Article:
I can think of a few situations, when I was younger, where I lacked a voice. Times when I could not find the right words (or sometimes any words) to make myself heard when it felt important to do so. Times when I felt sad, pissed off or helpless because of it.
Does language have a power to transform? I believe it does. Because when we lack a command over language we are less empowered.
To label and make sense of things.
To question and challenge them.
To make a point.
To point out the absurd. And the unfair.
To laugh at these things if we need to, to release ourselves from the tension they cause.
To lay our souls bare.
To be understood.
And to make ourselves heard.
Sometimes finding the right words for what happened and the feelings associated with it can even be what helps us to feel different about it, because our brain is actually processing and working through the situation in the very act of assigning language to it.
“If you don’t learn to write your own life story, someone else will write it for you”.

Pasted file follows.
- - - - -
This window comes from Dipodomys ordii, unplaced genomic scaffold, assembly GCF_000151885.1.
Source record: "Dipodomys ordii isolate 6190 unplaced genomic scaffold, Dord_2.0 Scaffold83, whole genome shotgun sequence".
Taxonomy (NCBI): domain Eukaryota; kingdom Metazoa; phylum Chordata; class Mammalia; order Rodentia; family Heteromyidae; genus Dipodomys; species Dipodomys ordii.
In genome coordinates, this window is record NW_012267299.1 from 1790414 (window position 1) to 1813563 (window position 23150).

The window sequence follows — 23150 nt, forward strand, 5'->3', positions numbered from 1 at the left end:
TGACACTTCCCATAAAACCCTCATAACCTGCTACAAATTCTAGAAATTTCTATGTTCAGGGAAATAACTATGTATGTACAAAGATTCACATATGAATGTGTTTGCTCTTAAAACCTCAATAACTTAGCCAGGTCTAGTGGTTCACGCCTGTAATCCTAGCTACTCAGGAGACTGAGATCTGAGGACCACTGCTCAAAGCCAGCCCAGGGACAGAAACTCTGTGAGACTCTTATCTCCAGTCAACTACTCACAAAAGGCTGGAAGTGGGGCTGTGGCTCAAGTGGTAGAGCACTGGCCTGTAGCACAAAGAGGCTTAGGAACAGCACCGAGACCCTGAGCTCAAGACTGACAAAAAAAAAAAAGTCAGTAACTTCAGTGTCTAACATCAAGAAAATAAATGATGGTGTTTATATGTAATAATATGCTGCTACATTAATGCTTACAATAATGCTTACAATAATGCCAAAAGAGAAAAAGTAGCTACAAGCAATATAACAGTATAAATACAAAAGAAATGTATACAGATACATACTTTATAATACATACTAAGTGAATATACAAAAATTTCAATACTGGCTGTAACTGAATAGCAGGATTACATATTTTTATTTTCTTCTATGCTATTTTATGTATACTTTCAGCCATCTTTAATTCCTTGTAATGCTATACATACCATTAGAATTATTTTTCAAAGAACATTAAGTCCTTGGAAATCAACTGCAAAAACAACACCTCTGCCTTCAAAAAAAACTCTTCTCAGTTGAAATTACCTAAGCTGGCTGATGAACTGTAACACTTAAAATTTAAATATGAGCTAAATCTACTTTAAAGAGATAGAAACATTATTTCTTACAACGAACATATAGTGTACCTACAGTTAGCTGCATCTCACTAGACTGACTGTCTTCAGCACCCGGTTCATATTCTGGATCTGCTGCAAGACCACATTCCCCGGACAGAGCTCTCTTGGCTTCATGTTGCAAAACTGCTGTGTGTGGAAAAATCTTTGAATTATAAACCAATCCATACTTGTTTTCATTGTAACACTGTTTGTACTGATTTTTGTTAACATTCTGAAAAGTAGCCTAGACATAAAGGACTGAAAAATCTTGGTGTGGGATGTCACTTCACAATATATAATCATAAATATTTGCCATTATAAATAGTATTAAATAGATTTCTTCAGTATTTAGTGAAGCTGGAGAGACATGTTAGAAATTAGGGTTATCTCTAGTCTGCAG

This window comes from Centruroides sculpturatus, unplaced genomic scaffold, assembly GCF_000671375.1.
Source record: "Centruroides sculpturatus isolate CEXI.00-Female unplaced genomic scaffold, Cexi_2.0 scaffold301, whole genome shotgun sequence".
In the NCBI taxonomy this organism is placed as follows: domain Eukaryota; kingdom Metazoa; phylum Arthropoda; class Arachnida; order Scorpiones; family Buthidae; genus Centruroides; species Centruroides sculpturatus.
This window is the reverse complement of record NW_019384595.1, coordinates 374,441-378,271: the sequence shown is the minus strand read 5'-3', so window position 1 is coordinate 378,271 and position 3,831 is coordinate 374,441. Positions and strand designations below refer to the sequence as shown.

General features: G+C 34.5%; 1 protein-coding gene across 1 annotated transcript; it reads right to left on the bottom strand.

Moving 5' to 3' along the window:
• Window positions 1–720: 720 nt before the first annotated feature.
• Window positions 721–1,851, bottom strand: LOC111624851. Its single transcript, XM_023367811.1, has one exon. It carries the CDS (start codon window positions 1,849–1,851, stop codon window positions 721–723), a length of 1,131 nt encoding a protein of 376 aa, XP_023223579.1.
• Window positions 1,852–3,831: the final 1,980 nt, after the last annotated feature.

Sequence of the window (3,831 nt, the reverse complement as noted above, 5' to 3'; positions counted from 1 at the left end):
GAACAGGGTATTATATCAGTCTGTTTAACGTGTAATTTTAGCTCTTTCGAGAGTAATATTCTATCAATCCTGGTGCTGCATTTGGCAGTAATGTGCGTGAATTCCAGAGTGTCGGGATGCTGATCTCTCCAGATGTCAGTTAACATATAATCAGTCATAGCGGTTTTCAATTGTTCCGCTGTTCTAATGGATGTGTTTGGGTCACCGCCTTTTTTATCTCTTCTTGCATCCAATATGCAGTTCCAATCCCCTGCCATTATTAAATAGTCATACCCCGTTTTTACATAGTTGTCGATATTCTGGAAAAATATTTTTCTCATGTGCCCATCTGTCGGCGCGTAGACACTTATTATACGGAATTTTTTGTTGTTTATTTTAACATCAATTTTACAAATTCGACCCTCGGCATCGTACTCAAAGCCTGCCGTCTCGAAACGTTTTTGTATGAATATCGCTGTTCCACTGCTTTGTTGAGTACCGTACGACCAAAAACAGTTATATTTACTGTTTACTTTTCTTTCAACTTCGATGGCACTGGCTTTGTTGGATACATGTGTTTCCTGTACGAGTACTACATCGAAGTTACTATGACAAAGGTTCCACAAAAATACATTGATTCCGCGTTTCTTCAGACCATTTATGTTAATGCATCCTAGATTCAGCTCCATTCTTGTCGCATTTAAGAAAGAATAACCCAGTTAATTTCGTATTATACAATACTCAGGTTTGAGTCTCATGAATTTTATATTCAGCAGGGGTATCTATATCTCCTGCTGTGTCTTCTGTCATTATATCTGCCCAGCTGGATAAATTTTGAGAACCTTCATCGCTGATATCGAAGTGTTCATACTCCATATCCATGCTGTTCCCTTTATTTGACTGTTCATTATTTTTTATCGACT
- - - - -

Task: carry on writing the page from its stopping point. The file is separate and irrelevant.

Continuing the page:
This is the motto of a wonderful South Bronx poetry class called “Power Writing”. It is taught by a trio of outsider teachers, though not as part of any school faculty or formal curriculum, and it is a class that is less about instruction and more about empowerment. “To Be Heard” is a very moving documentary which centres on the stories of three teens taking part in the Power Writing class. Pearl, Karina and Anthony are a trio of friends who affectionately refer to themselves as the “tripod”. Their lives begin to change when they start to write and recite poetry, using it as a vehicle for powerful self-expression and self-awareness, and ultimately, as a means to alter their circumstances.